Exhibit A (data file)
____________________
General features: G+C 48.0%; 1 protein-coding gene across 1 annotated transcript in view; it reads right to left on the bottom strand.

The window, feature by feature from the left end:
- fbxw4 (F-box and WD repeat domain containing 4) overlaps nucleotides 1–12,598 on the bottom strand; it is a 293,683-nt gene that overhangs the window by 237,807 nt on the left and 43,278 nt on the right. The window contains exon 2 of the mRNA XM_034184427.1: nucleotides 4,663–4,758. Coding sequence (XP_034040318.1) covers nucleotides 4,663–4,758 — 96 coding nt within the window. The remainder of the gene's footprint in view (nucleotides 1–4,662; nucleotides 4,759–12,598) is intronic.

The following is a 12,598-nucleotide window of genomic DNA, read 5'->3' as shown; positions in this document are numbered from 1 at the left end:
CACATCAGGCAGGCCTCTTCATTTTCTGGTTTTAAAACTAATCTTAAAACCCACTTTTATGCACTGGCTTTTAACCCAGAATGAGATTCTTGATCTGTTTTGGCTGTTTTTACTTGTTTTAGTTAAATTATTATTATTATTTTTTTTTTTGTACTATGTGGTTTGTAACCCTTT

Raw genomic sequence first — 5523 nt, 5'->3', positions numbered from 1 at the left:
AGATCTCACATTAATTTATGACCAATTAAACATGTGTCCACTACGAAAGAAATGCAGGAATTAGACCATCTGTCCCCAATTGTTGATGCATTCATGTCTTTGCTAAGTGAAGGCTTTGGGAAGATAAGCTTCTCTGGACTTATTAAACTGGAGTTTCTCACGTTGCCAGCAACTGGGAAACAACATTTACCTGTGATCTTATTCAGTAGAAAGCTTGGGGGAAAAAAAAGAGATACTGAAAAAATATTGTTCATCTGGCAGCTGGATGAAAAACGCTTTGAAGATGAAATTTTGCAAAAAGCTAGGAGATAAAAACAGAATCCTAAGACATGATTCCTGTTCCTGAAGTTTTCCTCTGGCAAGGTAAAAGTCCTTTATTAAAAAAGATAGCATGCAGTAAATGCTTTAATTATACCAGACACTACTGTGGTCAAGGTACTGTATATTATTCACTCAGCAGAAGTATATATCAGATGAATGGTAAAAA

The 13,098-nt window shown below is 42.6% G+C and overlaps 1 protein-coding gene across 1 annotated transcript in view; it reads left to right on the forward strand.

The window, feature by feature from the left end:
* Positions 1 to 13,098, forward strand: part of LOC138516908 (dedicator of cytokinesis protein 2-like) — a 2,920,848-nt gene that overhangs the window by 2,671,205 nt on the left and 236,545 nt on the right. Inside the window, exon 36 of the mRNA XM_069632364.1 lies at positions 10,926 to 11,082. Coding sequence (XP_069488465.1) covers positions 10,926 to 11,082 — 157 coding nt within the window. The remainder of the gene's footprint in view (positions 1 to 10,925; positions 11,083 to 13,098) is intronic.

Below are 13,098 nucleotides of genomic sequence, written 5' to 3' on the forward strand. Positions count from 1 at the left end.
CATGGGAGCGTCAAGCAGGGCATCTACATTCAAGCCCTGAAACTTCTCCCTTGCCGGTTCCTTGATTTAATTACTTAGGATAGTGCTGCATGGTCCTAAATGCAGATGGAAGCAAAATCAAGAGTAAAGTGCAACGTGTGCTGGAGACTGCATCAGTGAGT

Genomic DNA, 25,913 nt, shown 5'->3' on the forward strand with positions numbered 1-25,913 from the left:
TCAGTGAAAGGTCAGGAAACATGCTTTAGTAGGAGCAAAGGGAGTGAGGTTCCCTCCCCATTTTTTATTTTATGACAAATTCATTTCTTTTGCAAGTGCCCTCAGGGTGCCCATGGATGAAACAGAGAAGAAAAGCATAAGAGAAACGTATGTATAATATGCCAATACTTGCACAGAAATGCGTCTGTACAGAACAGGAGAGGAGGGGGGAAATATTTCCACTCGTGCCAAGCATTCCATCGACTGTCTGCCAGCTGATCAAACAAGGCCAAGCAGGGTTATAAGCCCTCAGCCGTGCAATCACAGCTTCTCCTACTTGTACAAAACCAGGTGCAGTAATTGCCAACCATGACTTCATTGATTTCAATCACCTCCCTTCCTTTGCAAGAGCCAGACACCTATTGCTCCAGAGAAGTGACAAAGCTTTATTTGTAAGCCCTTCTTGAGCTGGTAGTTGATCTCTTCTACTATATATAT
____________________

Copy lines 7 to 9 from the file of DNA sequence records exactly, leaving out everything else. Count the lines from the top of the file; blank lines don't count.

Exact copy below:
AGATCTCACATTAATTTATGACCAATTAAACATGTGTCCACTACGAAAGAAATGCAGGAATTAGACCATCTGTCCCCAATTGTTGATGCATTCATGTCTTTGCTAAGTGAAGGCTTTGGGAAGATAAGCTTCTCTGGACTTATTAAACTGGAGTTTCTCACGTTGCCAGCAACTGGGAAACAACATTTACCTGTGATCTTATTCAGTAGAAAGCTTGGGGGAAAAAAAAGAGATACTGAAAAAATATTGTTCATCTGGCAGCTGGATGAAAAACGCTTTGAAGATGAAATTTTGCAAAAAGCTAGGAGATAAAAACAGAATCCTAAGACATGATTCCTGTTCCTGAAGTTTTCCTCTGGCAAGGTAAAAGTCCTTTATTAAAAAAGATAGCATGCAGTAAATGCTTTAATTATACCAGACACTACTGTGGTCAAGGTACTGTATATTATTCACTCAGCAGAAGTATATATCAGATGAATGGTAAAAA

The 13,098-nt window shown below is 42.6% G+C and overlaps 1 protein-coding gene across 1 annotated transcript in view; it reads left to right on the forward strand.

The window, feature by feature from the left end: